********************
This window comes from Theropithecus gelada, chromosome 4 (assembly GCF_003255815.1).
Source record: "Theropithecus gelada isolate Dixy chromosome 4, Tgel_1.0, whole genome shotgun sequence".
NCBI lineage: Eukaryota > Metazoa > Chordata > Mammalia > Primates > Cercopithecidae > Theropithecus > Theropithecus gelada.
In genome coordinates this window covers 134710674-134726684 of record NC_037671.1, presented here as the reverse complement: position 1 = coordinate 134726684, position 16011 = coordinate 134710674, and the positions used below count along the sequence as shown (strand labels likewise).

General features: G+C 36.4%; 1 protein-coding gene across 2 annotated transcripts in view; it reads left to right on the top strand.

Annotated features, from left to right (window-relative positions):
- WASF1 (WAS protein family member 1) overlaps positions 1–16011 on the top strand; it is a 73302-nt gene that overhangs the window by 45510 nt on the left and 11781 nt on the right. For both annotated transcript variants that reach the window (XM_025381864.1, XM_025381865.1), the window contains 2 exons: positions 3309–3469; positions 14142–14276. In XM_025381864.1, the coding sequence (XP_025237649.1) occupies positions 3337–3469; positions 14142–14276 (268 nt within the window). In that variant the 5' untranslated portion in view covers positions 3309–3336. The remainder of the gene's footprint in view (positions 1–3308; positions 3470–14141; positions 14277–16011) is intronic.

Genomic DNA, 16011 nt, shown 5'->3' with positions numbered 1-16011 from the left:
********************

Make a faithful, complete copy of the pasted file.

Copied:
This window comes from Theropithecus gelada, chromosome 4 (assembly GCF_003255815.1).
Source record: "Theropithecus gelada isolate Dixy chromosome 4, Tgel_1.0, whole genome shotgun sequence".
NCBI lineage: Eukaryota > Metazoa > Chordata > Mammalia > Primates > Cercopithecidae > Theropithecus > Theropithecus gelada.
In genome coordinates this window covers 134710674-134726684 of record NC_037671.1, presented here as the reverse complement: position 1 = coordinate 134726684, position 16011 = coordinate 134710674, and the positions used below count along the sequence as shown (strand labels likewise).

General features: G+C 36.4%; 1 protein-coding gene across 2 annotated transcripts in view; it reads left to right on the top strand.

Annotated features, from left to right (window-relative positions):
- WASF1 (WAS protein family member 1) overlaps positions 1–16011 on the top strand; it is a 73302-nt gene that overhangs the window by 45510 nt on the left and 11781 nt on the right. For both annotated transcript variants that reach the window (XM_025381864.1, XM_025381865.1), the window contains 2 exons: positions 3309–3469; positions 14142–14276. In XM_025381864.1, the coding sequence (XP_025237649.1) occupies positions 3337–3469; positions 14142–14276 (268 nt within the window). In that variant the 5' untranslated portion in view covers positions 3309–3336. The remainder of the gene's footprint in view (positions 1–3308; positions 3470–14141; positions 14277–16011) is intronic.

Genomic DNA, 16011 nt, shown 5'->3' with positions numbered 1-16011 from the left: